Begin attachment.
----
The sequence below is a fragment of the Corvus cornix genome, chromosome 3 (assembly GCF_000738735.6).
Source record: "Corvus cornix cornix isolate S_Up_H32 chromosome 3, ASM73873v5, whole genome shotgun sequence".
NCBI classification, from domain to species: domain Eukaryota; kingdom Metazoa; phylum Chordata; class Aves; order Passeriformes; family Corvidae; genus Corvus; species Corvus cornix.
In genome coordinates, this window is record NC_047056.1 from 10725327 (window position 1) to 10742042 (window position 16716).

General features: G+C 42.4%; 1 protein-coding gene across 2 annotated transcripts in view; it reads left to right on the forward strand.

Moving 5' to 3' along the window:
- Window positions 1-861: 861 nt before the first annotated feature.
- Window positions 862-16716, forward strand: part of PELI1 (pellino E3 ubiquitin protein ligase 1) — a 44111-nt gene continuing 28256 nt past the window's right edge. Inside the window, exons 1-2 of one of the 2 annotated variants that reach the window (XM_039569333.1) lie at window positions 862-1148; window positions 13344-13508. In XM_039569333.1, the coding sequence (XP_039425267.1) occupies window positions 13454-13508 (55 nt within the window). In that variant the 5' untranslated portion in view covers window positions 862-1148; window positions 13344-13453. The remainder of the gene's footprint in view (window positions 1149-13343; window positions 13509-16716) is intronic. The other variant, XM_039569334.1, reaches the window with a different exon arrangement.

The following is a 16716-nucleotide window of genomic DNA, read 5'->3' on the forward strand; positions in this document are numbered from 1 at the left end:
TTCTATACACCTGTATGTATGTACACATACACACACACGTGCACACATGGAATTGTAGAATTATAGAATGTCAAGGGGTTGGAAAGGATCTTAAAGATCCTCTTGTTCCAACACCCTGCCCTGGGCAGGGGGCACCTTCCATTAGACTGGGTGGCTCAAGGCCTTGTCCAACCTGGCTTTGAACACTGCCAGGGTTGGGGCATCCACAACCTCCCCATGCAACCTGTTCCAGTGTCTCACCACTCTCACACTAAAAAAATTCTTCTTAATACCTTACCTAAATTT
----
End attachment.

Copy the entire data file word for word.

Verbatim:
The sequence below is a fragment of the Corvus cornix genome, chromosome 3 (assembly GCF_000738735.6).
Source record: "Corvus cornix cornix isolate S_Up_H32 chromosome 3, ASM73873v5, whole genome shotgun sequence".
NCBI classification, from domain to species: domain Eukaryota; kingdom Metazoa; phylum Chordata; class Aves; order Passeriformes; family Corvidae; genus Corvus; species Corvus cornix.
In genome coordinates, this window is record NC_047056.1 from 10725327 (window position 1) to 10742042 (window position 16716).

General features: G+C 42.4%; 1 protein-coding gene across 2 annotated transcripts in view; it reads left to right on the forward strand.

Moving 5' to 3' along the window:
- Window positions 1-861: 861 nt before the first annotated feature.
- Window positions 862-16716, forward strand: part of PELI1 (pellino E3 ubiquitin protein ligase 1) — a 44111-nt gene continuing 28256 nt past the window's right edge. Inside the window, exons 1-2 of one of the 2 annotated variants that reach the window (XM_039569333.1) lie at window positions 862-1148; window positions 13344-13508. In XM_039569333.1, the coding sequence (XP_039425267.1) occupies window positions 13454-13508 (55 nt within the window). In that variant the 5' untranslated portion in view covers window positions 862-1148; window positions 13344-13453. The remainder of the gene's footprint in view (window positions 1149-13343; window positions 13509-16716) is intronic. The other variant, XM_039569334.1, reaches the window with a different exon arrangement.

The following is a 16716-nucleotide window of genomic DNA, read 5'->3' on the forward strand; positions in this document are numbered from 1 at the left end:
TTCTATACACCTGTATGTATGTACACATACACACACACGTGCACACATGGAATTGTAGAATTATAGAATGTCAAGGGGTTGGAAAGGATCTTAAAGATCCTCTTGTTCCAACACCCTGCCCTGGGCAGGGGGCACCTTCCATTAGACTGGGTGGCTCAAGGCCTTGTCCAACCTGGCTTTGAACACTGCCAGGGTTGGGGCATCCACAACCTCCCCATGCAACCTGTTCCAGTGTCTCACCACTCTCACACTAAAAAAATTCTTCTTAATACCTTACCTAAATTT